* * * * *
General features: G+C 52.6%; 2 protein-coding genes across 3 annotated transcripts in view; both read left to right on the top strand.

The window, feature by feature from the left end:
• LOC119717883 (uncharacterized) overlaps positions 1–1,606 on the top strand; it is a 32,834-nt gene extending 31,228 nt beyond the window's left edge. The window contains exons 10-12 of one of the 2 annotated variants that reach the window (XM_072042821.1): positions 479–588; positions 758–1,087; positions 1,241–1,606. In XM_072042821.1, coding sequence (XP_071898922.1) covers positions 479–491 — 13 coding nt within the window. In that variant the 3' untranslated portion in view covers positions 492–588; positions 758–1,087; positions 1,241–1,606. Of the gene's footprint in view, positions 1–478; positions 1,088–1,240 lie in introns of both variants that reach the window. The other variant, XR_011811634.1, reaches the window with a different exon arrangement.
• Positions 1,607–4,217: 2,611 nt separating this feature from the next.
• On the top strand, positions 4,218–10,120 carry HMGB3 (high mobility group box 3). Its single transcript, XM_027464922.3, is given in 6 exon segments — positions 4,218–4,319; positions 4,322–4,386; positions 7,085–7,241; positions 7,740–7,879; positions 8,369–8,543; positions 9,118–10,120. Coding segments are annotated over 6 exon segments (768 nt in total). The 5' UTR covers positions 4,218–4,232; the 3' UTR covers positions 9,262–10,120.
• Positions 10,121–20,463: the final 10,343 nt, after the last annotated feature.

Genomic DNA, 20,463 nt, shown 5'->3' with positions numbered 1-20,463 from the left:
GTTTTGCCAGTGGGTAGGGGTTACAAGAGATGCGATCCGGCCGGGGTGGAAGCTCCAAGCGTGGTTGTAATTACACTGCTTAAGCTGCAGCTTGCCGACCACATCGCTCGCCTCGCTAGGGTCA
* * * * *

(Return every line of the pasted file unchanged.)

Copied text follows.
General features: G+C 52.6%; 2 protein-coding genes across 3 annotated transcripts in view; both read left to right on the top strand.

The window, feature by feature from the left end:
• LOC119717883 (uncharacterized) overlaps positions 1–1,606 on the top strand; it is a 32,834-nt gene extending 31,228 nt beyond the window's left edge. The window contains exons 10-12 of one of the 2 annotated variants that reach the window (XM_072042821.1): positions 479–588; positions 758–1,087; positions 1,241–1,606. In XM_072042821.1, coding sequence (XP_071898922.1) covers positions 479–491 — 13 coding nt within the window. In that variant the 3' untranslated portion in view covers positions 492–588; positions 758–1,087; positions 1,241–1,606. Of the gene's footprint in view, positions 1–478; positions 1,088–1,240 lie in introns of both variants that reach the window. The other variant, XR_011811634.1, reaches the window with a different exon arrangement.
• Positions 1,607–4,217: 2,611 nt separating this feature from the next.
• On the top strand, positions 4,218–10,120 carry HMGB3 (high mobility group box 3). Its single transcript, XM_027464922.3, is given in 6 exon segments — positions 4,218–4,319; positions 4,322–4,386; positions 7,085–7,241; positions 7,740–7,879; positions 8,369–8,543; positions 9,118–10,120. Coding segments are annotated over 6 exon segments (768 nt in total). The 5' UTR covers positions 4,218–4,232; the 3' UTR covers positions 9,262–10,120.
• Positions 10,121–20,463: the final 10,343 nt, after the last annotated feature.

Genomic DNA, 20,463 nt, shown 5'->3' with positions numbered 1-20,463 from the left:
GTTTTGCCAGTGGGTAGGGGTTACAAGAGATGCGATCCGGCCGGGGTGGAAGCTCCAAGCGTGGTTGTAATTACACTGCTTAAGCTGCAGCTTGCCGACCACATCGCTCGCCTCGCTAGGGTCA